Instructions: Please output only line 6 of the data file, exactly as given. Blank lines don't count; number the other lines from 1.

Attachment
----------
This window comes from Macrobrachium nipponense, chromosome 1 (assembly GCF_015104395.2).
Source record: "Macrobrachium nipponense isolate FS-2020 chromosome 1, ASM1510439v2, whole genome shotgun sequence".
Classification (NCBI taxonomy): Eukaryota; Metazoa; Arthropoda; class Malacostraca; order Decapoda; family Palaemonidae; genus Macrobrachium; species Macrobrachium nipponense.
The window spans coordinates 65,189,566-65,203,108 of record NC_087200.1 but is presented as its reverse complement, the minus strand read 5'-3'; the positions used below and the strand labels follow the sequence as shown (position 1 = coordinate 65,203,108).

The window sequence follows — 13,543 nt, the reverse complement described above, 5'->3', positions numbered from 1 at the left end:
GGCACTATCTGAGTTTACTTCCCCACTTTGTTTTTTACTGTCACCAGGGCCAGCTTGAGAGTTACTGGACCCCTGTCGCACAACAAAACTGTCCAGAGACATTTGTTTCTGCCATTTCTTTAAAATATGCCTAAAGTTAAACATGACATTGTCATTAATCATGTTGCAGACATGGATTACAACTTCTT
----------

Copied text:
GGCACTATCTGAGTTTACTTCCCCACTTTGTTTTTTACTGTCACCAGGGCCAGCTTGAGAGTTACTGGACCCCTGTCGCACAACAAAACTGTCCAGAGACATTTGTTTCTGCCATTTCTTTAAAATATGCCTAAAGTTAAACATGACATTGTCATTAATCATGTTGCAGACATGGATTACAACTTCTT